Nelson Mandela - Quotes, Biography & Death - HISTORY


Nelson Mandela studied at the University of Fort Hare and the University of Witwatersrand in 1939 and 1943-49, focusing on law.

He soon became active in the anti-apartheid movement, joining the African National Congress in 1942. For twenty years, Mandela directed peaceful, nonviolent acts of defiance against South Africa’s government and its racist policies.

In 1961, he led a three-day national workers’ strike. The following year he was arrested for leading that strike, sentenced to five years in prison. In 1963, he was brought to trial again, along with ten others, sentenced to life imprisonment for political offenses. He was to spend twenty-seven years in prison—from November 1962 to February 1990.

Mandela spent his first eighteen years at the brutal Robben Island Prison, living  those years in a small cell without a bed or plumbing. As a black political prisoner, he received less food than others and was forced to work twice as hard. How did he keep his spirits up?

Listen to his words: “Part of being optimistic is keeping one’s head pointed to the sun, one’s feet moving forward. There were many dark moments when my faith in humanity was sorely tested, but I would not and could not give myself up to despair. That way lays defeat and death.”

Many of us with mental health problems have such dark moments. It’s the nature of our condition to have trouble keeping on when life seems unredeemably dark. Oh, to have better mental health!

Other-centeredness—thinking of others when life is hard—can be our saving grace. An other-centered mindset must have been Mandela’s as well. Though he suffered, he never forgot that his people needed him.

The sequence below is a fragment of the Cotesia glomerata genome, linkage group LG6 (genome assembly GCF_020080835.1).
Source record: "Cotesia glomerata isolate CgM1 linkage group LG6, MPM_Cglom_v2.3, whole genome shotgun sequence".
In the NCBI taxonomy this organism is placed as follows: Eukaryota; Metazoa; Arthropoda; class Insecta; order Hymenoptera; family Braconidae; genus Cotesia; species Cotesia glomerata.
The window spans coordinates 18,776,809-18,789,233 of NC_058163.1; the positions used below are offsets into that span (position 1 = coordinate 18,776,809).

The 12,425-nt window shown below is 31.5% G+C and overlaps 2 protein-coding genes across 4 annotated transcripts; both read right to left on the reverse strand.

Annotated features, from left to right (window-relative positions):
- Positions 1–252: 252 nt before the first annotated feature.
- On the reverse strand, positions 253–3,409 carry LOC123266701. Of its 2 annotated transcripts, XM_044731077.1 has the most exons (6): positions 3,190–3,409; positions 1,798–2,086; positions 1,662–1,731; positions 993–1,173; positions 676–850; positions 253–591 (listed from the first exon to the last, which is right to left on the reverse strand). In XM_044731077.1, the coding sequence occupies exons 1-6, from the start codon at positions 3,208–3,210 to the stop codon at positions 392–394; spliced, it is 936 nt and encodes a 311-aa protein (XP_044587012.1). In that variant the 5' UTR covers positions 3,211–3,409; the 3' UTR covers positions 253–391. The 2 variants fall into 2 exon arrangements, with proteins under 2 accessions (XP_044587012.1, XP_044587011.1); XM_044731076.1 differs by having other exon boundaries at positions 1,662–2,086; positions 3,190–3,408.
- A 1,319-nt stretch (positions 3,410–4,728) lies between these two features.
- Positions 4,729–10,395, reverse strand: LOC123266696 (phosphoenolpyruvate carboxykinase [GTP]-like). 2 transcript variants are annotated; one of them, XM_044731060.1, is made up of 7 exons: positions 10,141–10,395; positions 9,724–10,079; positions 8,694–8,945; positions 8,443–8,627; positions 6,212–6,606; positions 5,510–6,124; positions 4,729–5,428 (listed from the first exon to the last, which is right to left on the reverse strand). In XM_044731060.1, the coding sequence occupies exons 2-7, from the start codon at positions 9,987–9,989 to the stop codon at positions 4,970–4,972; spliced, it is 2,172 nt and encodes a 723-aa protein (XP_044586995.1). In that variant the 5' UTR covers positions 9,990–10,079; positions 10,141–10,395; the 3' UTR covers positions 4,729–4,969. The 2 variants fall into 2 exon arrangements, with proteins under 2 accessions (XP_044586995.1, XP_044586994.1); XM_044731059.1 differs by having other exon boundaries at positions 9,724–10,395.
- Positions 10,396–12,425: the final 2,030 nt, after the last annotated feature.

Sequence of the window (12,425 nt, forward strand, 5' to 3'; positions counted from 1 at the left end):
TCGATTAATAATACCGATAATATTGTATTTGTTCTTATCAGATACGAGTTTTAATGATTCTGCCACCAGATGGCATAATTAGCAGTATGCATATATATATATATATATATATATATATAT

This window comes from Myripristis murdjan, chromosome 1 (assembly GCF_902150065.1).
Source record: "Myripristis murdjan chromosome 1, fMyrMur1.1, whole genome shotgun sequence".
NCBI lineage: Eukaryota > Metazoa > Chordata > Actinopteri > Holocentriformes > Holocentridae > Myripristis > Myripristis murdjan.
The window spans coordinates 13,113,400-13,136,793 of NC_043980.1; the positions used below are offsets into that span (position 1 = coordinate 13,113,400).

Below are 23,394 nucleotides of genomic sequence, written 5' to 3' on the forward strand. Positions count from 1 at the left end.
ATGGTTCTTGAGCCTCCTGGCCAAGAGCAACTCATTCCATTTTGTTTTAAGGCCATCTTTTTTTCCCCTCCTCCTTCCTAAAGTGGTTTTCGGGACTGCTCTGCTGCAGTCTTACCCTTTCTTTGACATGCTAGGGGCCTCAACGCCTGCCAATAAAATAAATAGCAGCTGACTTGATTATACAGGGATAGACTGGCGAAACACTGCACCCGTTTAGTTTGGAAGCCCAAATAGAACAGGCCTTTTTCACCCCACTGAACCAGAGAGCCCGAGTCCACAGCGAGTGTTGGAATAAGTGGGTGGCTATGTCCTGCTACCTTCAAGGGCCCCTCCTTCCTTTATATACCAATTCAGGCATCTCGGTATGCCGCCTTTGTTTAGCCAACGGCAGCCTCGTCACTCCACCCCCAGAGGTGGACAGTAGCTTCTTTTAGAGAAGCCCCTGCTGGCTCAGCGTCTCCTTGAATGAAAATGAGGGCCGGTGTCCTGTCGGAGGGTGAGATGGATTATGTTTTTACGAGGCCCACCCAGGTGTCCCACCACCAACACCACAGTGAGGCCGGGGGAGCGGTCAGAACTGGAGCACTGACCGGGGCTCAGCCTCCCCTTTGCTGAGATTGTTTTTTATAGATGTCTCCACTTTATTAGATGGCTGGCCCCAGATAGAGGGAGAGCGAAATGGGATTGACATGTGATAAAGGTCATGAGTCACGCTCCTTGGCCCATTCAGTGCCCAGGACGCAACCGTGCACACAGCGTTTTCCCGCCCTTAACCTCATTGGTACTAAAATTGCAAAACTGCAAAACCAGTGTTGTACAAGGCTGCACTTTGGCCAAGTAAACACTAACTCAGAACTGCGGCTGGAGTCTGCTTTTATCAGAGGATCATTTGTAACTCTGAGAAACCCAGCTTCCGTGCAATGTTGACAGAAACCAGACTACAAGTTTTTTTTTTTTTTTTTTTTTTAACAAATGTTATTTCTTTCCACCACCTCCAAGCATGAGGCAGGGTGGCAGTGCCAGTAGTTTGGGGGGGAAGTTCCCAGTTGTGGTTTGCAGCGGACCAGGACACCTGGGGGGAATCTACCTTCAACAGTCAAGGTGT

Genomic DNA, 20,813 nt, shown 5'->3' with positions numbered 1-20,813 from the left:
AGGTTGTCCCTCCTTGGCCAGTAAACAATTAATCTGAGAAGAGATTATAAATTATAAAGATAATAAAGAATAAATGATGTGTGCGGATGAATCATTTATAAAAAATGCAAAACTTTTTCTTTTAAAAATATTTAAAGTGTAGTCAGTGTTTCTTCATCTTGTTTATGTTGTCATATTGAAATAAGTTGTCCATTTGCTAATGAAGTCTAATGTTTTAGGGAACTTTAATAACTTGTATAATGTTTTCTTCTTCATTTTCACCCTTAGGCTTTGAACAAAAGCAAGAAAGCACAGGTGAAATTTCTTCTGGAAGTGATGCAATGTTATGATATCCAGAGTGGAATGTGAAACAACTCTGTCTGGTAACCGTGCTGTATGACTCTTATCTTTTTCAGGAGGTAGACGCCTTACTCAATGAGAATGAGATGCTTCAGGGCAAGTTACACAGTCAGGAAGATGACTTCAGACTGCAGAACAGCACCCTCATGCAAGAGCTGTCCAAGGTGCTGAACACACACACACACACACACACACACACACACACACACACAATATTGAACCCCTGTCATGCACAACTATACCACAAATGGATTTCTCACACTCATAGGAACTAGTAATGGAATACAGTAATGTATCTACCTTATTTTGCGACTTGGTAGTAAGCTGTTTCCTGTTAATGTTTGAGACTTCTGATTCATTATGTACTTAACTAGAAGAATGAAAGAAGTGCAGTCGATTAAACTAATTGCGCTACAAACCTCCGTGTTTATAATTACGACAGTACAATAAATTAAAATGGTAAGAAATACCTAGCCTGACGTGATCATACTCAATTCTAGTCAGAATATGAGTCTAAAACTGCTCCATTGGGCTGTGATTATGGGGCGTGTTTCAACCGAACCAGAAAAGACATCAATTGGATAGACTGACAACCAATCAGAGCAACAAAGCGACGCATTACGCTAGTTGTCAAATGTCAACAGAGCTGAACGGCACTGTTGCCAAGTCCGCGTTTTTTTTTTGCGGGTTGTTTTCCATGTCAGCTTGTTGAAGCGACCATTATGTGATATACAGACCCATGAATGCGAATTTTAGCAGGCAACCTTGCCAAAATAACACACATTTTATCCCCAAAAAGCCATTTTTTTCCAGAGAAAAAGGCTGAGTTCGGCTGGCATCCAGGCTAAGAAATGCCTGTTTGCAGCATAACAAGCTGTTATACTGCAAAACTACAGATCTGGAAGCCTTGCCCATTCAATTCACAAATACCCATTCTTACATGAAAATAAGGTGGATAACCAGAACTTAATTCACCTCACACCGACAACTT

When President Botha suffered a stroke and was replaced by F.W. de Klerk, Mandela was released from prison. Mandela immediately urged foreign powers not to reduce their pressure on South Africa’s government for constitutional reform. He declared that the African National Congress would continue its armed struggle until the black majority received the right to vote. (He had by 1961 abandoned nonviolent protest, considering it ineffective.)

In 1993, Mandela and President de Klerk jointly received the Nobel Peace Prize for their work toward dismantling apartheid. On April 27, 1994, Mandela became the first black president in an election that for the first time allowed South Africans of all ethnic origins to vote.

A thought: What must it have been like for Mandela to be up against the incredibly difficult work of reconciling the white and black populace after all the torture and horrible atrocities?

Have you ever had a huge problem to fix and found it beyond you? Did you ever come up short and realize accomplishing this was impossible? I wonder if Mandela ever felt like that about his fight against apartheid? How about those years in that tiny prison cell without a bed or plumbing? He must have had his moments, but in the end he said this:

“Difficulties break some men but make others. No axe is sharp enough to cut the soul of a sinner who keeps on trying, one armed with the hope that he will rise even in the end.”

Do you have that kind of hope?

This was Part 13 of the series A Voice of One Calling. Next: Mandela’s Forgiveness and Reconciliation